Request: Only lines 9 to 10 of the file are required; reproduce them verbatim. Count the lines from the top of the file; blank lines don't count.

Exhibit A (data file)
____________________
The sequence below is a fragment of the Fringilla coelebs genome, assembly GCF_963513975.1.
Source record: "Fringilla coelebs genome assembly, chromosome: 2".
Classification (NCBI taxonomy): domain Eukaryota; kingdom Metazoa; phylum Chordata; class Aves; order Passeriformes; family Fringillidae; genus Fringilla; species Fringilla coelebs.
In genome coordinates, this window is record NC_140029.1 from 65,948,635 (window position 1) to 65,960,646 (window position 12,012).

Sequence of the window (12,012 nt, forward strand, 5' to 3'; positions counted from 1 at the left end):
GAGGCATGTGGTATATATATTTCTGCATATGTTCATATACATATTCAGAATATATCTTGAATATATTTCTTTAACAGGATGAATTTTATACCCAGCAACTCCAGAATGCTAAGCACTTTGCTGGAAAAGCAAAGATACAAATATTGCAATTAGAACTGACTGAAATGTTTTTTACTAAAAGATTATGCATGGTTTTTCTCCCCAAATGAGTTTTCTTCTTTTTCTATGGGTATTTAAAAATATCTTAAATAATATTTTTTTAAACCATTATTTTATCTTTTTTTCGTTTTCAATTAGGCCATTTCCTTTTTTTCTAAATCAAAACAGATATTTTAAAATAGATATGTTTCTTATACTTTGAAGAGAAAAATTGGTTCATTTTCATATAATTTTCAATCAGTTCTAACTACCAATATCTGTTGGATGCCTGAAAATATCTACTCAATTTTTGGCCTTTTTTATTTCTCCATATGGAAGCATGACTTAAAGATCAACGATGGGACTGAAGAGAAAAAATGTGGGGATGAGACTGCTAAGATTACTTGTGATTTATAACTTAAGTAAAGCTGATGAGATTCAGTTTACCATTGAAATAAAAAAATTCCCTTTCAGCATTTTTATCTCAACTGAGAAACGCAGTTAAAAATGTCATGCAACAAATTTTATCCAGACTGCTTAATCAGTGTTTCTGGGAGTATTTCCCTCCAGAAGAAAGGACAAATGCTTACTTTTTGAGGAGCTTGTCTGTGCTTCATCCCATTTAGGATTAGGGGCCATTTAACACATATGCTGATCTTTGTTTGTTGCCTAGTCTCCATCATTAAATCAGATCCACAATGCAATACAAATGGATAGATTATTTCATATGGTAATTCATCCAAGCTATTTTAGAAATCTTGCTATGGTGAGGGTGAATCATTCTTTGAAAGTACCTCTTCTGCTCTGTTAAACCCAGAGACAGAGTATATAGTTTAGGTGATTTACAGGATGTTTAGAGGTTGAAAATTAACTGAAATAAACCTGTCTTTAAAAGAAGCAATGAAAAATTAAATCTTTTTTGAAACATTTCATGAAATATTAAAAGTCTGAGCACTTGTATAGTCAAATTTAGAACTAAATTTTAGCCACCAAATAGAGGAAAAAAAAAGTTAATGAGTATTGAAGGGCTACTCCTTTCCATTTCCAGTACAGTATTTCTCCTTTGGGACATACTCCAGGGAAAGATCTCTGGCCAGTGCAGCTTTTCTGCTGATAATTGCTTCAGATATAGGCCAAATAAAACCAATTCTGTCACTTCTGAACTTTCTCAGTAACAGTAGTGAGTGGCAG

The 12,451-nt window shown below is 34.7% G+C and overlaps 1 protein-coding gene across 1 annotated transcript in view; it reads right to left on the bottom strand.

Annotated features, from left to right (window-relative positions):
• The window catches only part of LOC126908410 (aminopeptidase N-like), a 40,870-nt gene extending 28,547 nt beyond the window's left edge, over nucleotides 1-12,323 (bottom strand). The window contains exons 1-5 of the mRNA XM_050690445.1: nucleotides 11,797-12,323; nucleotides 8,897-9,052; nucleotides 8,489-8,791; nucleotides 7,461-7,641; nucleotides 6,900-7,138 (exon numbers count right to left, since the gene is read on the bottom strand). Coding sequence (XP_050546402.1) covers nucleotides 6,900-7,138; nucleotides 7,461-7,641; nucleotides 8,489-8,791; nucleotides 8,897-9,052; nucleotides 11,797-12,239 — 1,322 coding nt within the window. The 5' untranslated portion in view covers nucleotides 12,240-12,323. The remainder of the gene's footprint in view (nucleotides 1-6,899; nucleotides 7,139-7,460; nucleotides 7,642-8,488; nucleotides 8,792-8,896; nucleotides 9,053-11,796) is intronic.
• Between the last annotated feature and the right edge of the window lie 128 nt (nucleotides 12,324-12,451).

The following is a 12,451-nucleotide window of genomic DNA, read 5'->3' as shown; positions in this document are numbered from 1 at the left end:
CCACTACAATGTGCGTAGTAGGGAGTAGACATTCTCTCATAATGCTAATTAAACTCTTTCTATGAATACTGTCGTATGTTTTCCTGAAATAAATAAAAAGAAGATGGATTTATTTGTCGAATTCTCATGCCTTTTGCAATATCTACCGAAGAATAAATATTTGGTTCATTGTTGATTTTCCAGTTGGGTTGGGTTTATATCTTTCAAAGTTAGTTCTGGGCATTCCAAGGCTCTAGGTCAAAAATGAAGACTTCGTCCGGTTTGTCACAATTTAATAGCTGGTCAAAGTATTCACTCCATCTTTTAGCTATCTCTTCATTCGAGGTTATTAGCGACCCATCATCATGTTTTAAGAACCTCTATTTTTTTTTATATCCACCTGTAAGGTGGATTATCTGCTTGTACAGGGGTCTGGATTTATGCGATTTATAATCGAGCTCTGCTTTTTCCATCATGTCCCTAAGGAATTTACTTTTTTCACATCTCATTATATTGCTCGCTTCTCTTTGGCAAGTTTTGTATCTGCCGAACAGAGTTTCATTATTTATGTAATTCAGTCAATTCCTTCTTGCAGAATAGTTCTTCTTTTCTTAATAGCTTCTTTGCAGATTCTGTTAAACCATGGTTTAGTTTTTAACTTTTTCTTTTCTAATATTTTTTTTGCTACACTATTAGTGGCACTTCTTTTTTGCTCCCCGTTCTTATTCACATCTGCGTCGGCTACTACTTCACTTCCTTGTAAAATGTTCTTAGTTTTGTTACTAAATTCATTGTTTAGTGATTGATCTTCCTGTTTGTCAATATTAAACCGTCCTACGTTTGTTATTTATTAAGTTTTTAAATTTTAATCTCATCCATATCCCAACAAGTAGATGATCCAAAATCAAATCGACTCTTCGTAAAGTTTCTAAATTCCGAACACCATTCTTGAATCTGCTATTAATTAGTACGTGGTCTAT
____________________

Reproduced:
• The window catches only part of LOC126908410 (aminopeptidase N-like), a 40,870-nt gene extending 28,547 nt beyond the window's left edge, over nucleotides 1-12,323 (bottom strand). The window contains exons 1-5 of the mRNA XM_050690445.1: nucleotides 11,797-12,323; nucleotides 8,897-9,052; nucleotides 8,489-8,791; nucleotides 7,461-7,641; nucleotides 6,900-7,138 (exon numbers count right to left, since the gene is read on the bottom strand). Coding sequence (XP_050546402.1) covers nucleotides 6,900-7,138; nucleotides 7,461-7,641; nucleotides 8,489-8,791; nucleotides 8,897-9,052; nucleotides 11,797-12,239 — 1,322 coding nt within the window. The 5' untranslated portion in view covers nucleotides 12,240-12,323. The remainder of the gene's footprint in view (nucleotides 1-6,899; nucleotides 7,139-7,460; nucleotides 7,642-8,488; nucleotides 8,792-8,896; nucleotides 9,053-11,796) is intronic.
• Between the last annotated feature and the right edge of the window lie 128 nt (nucleotides 12,324-12,451).